Thursday, December 13, 2012
Who's Crazy Now?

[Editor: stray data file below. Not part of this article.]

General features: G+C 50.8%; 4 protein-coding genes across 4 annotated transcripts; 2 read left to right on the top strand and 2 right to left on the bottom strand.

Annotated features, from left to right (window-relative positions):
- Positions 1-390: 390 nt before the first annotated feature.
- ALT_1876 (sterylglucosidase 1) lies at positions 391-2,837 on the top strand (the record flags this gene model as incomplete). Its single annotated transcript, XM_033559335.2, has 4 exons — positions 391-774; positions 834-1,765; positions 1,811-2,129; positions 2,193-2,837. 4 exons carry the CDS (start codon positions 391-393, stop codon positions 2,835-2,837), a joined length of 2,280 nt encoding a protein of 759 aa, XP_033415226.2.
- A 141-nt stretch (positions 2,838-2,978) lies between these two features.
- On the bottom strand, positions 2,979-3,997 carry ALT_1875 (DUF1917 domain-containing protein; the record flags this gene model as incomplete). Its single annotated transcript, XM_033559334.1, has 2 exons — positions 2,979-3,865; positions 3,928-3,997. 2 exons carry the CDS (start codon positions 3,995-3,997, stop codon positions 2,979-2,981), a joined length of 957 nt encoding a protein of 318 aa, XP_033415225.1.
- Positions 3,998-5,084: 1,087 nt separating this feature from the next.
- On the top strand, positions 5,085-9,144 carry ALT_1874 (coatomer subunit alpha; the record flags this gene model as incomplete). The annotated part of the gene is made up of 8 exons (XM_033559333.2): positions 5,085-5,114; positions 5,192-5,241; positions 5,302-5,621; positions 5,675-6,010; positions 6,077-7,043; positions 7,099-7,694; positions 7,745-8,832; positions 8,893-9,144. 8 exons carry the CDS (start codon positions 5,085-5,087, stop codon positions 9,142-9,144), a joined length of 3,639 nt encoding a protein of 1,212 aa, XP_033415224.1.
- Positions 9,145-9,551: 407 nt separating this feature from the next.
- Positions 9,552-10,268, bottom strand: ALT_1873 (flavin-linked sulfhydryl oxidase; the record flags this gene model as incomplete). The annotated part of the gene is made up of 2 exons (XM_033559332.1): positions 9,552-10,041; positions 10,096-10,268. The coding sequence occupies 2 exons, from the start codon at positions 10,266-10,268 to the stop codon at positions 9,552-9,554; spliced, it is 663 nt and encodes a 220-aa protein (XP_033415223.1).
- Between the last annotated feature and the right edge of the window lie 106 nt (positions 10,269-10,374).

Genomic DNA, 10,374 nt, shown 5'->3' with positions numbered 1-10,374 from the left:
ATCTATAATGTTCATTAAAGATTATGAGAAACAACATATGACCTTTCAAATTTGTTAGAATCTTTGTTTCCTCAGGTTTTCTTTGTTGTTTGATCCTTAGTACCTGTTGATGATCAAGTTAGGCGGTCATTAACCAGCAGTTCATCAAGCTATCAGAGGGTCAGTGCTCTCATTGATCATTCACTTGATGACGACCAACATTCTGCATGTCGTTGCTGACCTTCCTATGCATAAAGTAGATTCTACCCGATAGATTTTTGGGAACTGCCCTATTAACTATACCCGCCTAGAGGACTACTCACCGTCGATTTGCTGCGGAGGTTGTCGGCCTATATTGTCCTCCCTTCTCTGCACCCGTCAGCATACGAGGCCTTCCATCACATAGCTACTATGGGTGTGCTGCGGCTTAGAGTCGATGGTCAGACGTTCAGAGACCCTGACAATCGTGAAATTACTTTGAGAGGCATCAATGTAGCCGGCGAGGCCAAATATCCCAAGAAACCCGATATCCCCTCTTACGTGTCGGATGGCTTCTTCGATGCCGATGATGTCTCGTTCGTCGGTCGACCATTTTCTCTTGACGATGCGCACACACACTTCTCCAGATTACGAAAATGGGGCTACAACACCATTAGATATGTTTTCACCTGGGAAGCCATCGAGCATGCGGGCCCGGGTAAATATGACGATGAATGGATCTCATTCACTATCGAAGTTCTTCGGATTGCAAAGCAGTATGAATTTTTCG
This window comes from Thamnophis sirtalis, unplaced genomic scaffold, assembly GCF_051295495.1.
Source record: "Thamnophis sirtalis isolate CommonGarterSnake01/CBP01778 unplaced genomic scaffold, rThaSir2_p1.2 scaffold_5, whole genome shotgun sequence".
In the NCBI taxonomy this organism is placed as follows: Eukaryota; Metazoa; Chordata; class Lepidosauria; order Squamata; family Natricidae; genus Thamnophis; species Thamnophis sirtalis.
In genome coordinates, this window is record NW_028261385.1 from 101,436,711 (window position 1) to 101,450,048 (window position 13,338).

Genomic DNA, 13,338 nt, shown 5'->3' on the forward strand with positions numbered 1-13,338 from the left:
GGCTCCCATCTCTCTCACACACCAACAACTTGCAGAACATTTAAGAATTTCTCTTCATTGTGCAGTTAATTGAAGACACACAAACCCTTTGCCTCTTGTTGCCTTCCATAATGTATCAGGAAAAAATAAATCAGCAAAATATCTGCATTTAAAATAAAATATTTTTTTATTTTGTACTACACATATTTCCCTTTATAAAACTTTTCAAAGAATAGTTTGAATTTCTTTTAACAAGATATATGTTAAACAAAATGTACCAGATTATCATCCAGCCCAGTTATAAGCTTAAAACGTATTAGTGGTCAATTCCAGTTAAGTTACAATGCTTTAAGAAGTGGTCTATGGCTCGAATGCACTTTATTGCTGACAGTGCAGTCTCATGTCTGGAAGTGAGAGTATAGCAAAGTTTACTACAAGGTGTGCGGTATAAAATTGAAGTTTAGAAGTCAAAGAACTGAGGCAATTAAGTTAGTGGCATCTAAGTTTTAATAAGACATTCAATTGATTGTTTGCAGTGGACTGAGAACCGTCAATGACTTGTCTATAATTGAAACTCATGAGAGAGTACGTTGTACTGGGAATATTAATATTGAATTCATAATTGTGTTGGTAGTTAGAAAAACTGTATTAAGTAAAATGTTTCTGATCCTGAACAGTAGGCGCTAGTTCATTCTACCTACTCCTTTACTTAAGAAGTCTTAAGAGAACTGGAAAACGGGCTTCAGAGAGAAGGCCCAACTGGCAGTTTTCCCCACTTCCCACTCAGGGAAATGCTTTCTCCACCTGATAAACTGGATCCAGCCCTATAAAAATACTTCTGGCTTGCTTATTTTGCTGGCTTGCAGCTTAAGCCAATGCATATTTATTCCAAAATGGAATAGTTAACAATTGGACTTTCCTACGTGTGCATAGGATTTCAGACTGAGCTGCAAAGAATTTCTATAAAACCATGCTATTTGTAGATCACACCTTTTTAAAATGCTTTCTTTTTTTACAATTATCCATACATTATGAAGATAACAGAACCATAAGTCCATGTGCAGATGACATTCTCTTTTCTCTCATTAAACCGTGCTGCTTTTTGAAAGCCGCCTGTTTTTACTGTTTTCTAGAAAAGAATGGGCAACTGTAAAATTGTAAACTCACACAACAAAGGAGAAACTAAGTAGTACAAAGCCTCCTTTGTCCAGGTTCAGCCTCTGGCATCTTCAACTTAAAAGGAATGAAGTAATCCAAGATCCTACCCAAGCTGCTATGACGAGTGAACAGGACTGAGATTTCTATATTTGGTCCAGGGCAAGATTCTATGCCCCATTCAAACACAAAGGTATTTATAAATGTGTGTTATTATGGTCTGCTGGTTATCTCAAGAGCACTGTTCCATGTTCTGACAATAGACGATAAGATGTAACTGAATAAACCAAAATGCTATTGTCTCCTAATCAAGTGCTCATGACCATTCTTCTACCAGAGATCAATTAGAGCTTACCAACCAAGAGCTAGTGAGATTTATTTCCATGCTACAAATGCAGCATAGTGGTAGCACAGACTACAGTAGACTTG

Los Angeles in which I used the phrase "those tall pointy hats with the gauzy material hanging down." I claimed during the subsequent video conference that I couldn't figure out how to look up the proper name for those hats, and then Kent (who was on the other end of the call) just hopped on the "google" and IMMEDIATELY "googled" it up by entering the search phrase "medieval pointy hat." It's a hennin! And here I am, a guy who prides himself on being one of the world's finest "googlers." You know, I didn't really make an effort. I'm so ashamed. I am trying to console myself with the idea that nobody would know what you meant if you dropped the word "hennin" in a conversation anyway. Like, if you said something about a hennin, they would be like, "What's a hennin?" And you'd have to be like, "Well, it's one of those those tall pointy hats with the gauzy material hanging down," so knowing that word really doesn't do you any good at all, because isn't that how the conversation would go? Learning is for suckers! Well, except for my awesome friend Mary in the English Department. I imagine her always staring into a huge dusty book with a picture of a lady in an elaborate hennin on one of the pages, because I'm pretty sure that's what she does all day and all night too, and if I walked into the cell-like room with a high window where I'm assuming she does this and said, "Hey, get a load of that hennin!" she'd know just what I meant, but she's the only one, right? Also in the video conference, the pronunciation of "conical" came up (in connection with hennins) and I was suddenly and irrationally terrified that I might have been pronouncing "conical" incorrectly all these years, culminating in a video conference where brilliant creative professionals could hear me mispronouncing "conical" clear across this great nation we call home! But later I looked it up in my WEBSTER'S NEW TWENTIETH CENTURY DICTIONARY OF THE ENGLISH LANGUAGE, UNABRIDGED, SECOND EDITION from 1974 and it turns out I've been doing just fine with "conical," pronouncing it quite perfectly, in fact, though a glance at the next column informs me I haven't been doing so well with "conifer." There was no animosity involved in the former case, of course, but I am reminded of the time a student - A STUDENT! - called me out rather smirkingly in front of the whole class for mispronouncing "whilst," but I WASN'T. I WASN'T MISPRONOUNCING WHILST. You know who was mispronouncing "whilst"? HE WAS. So who's crazy NOW? Who's crazy now, jerk from several years ago who doesn't read this "blog" and wouldn't even remember what I'm talking about if he did? WHO'S CRAZY NOW?